Instagram Kids

Kids Playing Video Games On Smart Phone After School

There are plenty of things kids shouldn’t be doing. Drinking alcohol, taking other drugs, watching violent or sexually explicit shows or games, smoking. In the internet age, we can add one more to the list – engaging in too much screen time. The latest news is about Facebook putting a pause on a new product called Instagram Kids after a report from The Wall Street Journal revealed the dark effects that Instagram has on some teenage girls. Addicting even younger children to a platform meant for adults may be a good business model for Facebook to guarantee future users, but it isn’t necessarily a good mental health model for our kids.

The Facebook argument is that kids are going to use Instagram anyway, so why not make something age-appropriate and build in some parental controls. Well, that may work if you don’t actually have real kids who can easily get around controls, sign up on adult platforms or find digital ways to outsmart the adults in their lives. They’re already doing that, so putting a juvenile costume on an adult platform is not going to solve the problem.

Try an experiment. Google “How to be an Instagram influencer for kids.” You’ll find a plethora of information, not just for kids, but for parents who want to help their children become Instagram influencers. I found a list of 75 Instagram kids to follow. Oh, and most of them also have YouTube channels. Obviously, parents have bought in to the dream of having an insta-famous child because some of these kids were only 2 years old. Maybe we need to think seriously about our definition of fame and success.

I know. I know. Many parents use technology in fun ways with their kids. I get it. But that doesn’t mean there shouldn’t be some kind of regulation or at least critical thought put into what we want our kids to be doing in their tech lives, writ large.

Using technology as a family can give you opportunities to talk with your children about the ins and outs, your feelings about use, how and why certain ads pop up or how algorithms are used, not just to influence us, but to actually try to shape who we are becoming. Do kids know who they’re messaging or who is commenting on their social platforms? Do you talk to them about their digital footprint? Most kids don’t even have a choice about their digital footprint because their parents have already created one from the time they were infants.  (I wonder what those 75 Instagram kid influencers will think when they are no longer children?)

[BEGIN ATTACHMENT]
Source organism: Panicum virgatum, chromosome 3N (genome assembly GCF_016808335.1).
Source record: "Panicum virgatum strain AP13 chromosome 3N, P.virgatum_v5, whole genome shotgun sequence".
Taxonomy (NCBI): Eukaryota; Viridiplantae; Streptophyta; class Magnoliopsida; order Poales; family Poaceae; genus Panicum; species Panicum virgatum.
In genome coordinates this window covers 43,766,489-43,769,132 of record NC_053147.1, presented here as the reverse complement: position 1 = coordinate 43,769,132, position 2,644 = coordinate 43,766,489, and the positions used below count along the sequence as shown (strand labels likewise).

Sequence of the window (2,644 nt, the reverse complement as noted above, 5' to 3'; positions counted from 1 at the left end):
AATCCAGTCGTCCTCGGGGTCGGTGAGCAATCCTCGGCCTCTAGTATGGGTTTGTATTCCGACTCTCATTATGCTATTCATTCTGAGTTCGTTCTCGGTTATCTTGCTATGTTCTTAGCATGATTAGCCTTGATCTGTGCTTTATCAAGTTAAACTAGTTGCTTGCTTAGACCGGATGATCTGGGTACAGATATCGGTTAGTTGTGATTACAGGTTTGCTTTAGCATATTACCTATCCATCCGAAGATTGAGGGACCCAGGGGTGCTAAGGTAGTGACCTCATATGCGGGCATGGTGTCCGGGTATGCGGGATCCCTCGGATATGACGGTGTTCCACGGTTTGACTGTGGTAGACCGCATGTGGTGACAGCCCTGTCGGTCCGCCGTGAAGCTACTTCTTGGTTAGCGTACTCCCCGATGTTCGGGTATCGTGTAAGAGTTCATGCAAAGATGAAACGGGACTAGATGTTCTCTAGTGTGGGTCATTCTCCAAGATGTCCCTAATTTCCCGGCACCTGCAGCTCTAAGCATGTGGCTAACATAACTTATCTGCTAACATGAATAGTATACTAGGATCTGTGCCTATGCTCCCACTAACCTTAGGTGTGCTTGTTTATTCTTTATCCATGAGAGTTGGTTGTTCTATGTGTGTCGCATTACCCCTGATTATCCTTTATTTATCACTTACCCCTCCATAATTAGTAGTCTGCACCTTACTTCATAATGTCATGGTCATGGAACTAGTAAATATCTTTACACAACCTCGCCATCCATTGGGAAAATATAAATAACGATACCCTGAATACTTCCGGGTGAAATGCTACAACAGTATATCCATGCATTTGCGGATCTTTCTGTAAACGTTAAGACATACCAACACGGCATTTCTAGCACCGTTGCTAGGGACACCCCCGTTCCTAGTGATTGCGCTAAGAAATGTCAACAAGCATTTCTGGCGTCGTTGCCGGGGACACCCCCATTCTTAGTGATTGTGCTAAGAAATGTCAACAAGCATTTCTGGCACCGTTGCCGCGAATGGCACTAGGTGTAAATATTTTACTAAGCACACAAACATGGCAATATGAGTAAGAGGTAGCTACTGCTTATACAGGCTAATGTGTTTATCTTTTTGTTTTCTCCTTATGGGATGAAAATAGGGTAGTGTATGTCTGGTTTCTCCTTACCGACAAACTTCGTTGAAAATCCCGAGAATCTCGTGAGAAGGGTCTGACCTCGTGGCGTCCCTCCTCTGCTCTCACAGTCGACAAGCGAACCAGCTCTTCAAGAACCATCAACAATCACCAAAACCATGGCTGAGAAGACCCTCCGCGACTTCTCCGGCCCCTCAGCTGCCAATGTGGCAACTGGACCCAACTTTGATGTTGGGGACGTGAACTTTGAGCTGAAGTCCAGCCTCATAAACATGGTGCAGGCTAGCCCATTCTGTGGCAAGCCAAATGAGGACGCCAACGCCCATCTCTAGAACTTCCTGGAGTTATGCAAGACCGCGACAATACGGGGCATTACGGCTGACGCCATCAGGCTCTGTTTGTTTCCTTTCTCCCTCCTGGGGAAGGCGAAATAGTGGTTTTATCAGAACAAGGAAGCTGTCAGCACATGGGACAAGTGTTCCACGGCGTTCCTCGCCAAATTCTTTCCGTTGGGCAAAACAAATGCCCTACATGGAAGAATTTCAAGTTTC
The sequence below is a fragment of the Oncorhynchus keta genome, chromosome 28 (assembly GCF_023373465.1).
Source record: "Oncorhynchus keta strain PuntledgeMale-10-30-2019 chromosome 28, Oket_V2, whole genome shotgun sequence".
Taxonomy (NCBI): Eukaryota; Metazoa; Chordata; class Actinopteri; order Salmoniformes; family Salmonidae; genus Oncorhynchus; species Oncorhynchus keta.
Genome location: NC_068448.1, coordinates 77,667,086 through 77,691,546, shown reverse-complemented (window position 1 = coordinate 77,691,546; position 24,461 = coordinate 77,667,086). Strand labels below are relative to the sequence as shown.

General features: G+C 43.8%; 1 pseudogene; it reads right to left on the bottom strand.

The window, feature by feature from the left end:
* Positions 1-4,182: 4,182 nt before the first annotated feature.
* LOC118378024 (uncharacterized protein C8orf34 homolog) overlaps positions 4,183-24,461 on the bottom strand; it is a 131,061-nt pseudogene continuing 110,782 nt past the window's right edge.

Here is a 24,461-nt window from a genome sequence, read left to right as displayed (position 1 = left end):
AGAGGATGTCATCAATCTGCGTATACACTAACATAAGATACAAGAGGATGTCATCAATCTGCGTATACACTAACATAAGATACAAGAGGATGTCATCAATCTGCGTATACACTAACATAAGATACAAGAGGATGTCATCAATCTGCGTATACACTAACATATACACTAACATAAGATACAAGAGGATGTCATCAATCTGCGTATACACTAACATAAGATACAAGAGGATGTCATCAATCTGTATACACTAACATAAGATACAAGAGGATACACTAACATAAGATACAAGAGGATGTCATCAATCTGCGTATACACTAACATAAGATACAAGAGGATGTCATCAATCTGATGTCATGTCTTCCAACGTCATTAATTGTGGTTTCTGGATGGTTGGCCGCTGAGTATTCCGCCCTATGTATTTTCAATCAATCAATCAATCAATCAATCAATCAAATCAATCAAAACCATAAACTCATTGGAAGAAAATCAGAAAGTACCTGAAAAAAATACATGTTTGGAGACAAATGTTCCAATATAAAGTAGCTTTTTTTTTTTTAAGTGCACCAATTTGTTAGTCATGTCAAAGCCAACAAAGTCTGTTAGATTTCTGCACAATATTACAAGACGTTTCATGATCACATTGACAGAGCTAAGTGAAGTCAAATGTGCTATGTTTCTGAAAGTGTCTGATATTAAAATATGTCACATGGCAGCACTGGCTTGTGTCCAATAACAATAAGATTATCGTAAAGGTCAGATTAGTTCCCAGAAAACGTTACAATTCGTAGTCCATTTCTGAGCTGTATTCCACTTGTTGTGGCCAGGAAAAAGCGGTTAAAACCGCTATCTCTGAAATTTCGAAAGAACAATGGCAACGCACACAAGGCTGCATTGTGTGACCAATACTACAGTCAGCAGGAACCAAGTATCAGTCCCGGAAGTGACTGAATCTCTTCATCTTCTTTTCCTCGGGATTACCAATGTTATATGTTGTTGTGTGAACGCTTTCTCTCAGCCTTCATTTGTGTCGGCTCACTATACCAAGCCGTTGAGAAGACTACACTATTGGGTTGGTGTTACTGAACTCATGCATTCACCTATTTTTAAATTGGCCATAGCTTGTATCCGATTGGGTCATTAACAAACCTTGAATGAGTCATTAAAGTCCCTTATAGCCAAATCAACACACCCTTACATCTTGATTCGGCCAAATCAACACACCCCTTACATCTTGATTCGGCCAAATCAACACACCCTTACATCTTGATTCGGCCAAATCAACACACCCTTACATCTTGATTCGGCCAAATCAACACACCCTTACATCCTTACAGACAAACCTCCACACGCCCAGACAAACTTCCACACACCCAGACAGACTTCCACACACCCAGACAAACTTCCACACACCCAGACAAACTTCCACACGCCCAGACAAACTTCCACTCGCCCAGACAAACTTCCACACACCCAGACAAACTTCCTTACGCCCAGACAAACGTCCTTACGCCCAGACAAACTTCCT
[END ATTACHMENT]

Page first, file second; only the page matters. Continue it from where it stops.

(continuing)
We may think kids are very sophisticated, but developmentally, they’re still children. They think and act like children.

Do you ever feel anxious if your posts don’t get enough likes, or if your follower count seems low compared with others? What about how your LIFE compares with others on Facebook or Instagram? How might a 12-year-old feel?

And do you trust Facebook? You may remember what happened with Messenger Kids. It was set up for young users but allowed strangers to talk to kids through group chats. Not a great track record, Facebook.

The bottom line is that it shouldn’t be surprising to anyone that Facebook is acting like a business to increase their bottom line. They should just be honest about it. The whole point is to create the next generation of users so they can be marketed to, not to mention collecting valuable information that can be used in a variety of money-making ways. Even adults are victims of this addiction, so why does anyone believe that Facebook wants to create a kiddie Instagram because they truly, deeply care about children?

Tech giants Bill Gates and Steve Jobs limited tech use with their own kids. But their products and other edu-tech products permeate our schools from “personalized learning” to social emotional learning packages (do we know what information is being collected?!). When did we ask for that?

I hope that Insta-Kiddie is put on hold permanently because it just isn’t good for kids. That, however, doesn’t solve the problems surrounding children and social media. Congress is paying attention, especially after Facebook whistleblower Frances Haugen testified before a U.S. Senate panel.

It’s a huge, multi-faceted problem. Facebook should be more transparent. It may be time to revisit the Children’s Online Privacy Protection Rule (COPPA) as well.

What do you think of kids and social media? How do you monitor your kids’ use?


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Categories: Editor’s Blog